As the disc golf season officially begins soon, I want to highlight a few of the changes to the Professional Disc Golf Association rules for 2018 that some might not have heard or read about. Overall the changes to the 2018 rules were very well thought out and addressed a number of problems. This post is focused on Competition Rule 106. I will try to post one of these explanations a week for the next few weeks if people find this helpful.
This rule imposes standards on how to group player groups in a PDGA event. The TD has three options on grouping in the first round:
- By Rating – This does not mean the top rated players are all on the first card. It means the opposite. Under this option, you sort each division by rating then assigned the highest rated to the first hole, second highest rated to the second hole and so on. The PDGA gives the following example:
For example, a division of 12 players across 3 holes set by the ranking of their ratings would be:
Hole 1: Players 1, 4, 7, and 10
Hole 2: Players 2, 5, 8, and 11
Hole 3: Players 3, 6, 9, and 12
2. Random – this would require you to randomly group the players. You can choose how you want to randomize (e.g. alphabetical based on the third letter in your first name) but you have to consistently apply the criteria across the field.
3. Supergroups – The ONLY WAY you can create a supergroup is if you have live coverage for the entire card, each player within the group approves being in a supergroup, and the tour manager approves the supergroup. I hope TDs pay attention to this new rule because the supergroup is a common occurrence among tournaments I have played.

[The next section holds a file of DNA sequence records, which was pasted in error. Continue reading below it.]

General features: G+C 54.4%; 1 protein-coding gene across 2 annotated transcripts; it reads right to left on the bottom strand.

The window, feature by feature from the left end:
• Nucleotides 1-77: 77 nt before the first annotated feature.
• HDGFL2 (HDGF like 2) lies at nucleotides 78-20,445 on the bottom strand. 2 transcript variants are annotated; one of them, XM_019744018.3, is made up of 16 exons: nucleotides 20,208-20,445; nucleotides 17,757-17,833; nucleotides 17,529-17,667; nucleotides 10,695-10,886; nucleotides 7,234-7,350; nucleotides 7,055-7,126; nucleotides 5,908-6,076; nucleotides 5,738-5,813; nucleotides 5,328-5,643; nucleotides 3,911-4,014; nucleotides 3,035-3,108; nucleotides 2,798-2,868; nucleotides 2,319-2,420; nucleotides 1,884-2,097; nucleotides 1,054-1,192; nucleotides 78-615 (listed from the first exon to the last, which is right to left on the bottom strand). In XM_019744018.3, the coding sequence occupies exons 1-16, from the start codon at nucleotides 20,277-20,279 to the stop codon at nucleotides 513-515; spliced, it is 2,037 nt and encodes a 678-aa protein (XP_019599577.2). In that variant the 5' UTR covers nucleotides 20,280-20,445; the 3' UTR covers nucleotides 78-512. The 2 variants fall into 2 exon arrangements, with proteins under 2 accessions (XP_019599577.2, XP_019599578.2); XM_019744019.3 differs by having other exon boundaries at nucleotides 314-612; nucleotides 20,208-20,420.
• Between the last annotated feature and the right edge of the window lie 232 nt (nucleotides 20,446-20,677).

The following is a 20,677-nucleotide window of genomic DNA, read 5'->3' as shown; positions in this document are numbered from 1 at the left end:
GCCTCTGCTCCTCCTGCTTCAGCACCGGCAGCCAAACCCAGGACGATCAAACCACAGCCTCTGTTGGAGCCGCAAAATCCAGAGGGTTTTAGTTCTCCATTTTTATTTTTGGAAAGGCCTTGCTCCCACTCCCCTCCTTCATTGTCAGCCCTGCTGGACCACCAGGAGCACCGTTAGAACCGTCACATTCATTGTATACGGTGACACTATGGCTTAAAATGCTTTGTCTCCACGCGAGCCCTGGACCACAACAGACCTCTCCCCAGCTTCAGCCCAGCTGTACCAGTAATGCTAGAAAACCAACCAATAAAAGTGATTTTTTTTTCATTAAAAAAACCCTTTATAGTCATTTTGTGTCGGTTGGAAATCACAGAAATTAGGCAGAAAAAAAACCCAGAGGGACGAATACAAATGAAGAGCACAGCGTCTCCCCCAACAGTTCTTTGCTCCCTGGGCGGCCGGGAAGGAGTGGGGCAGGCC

What do you think of the new change? I support it and here’s why:
I’ve been to tournaments where they sorted players by rating in a different way, where all the highest rated players play together. This disincentives players from moving up to play professional because they only play with similarly rated players. We have been randomizing the cards at the Frisbee Trail (by reverse rating as described above in number 1) with very positive results. Some of the most rewarding feedback I received was a player saying they couldn’t believe they got to play with @Kevin McCoy and that experience made the entire tournament worth it. If you don’t attempt to cater towards some of the lower rated players in a division, then you risk those players moving back down to their previous division and stagnating the growth of tournaments. Ratings are accurate within 10-15 points but they should not determine whether a player can get a true experience of moving up in a division.
In addition, many tournament directors arrange an event so either their friends or themselves are in a group that is preferable to them. This gives an unfair advantage over the field because these groups are more likely to give that player or their friends a better experience. This can also happen in the opposite direction by putting an out of town player on a card with a player with a bad reputation.
I realize that TDs want to stack the good players on “video cards” to get as many views as possible, however that decision is at the expense of paying players in the field who paid to have a fair chance. It gives an advantage to the high rated players who get one extra round on the lead card, get to feed off of the competition and have the benefit of watching the top contenders score/shots the entire first round. I realize this too can cut both ways (a player may not like playing on the high rated players card), however options 1 and 2 ensure fairness by randomizing the process.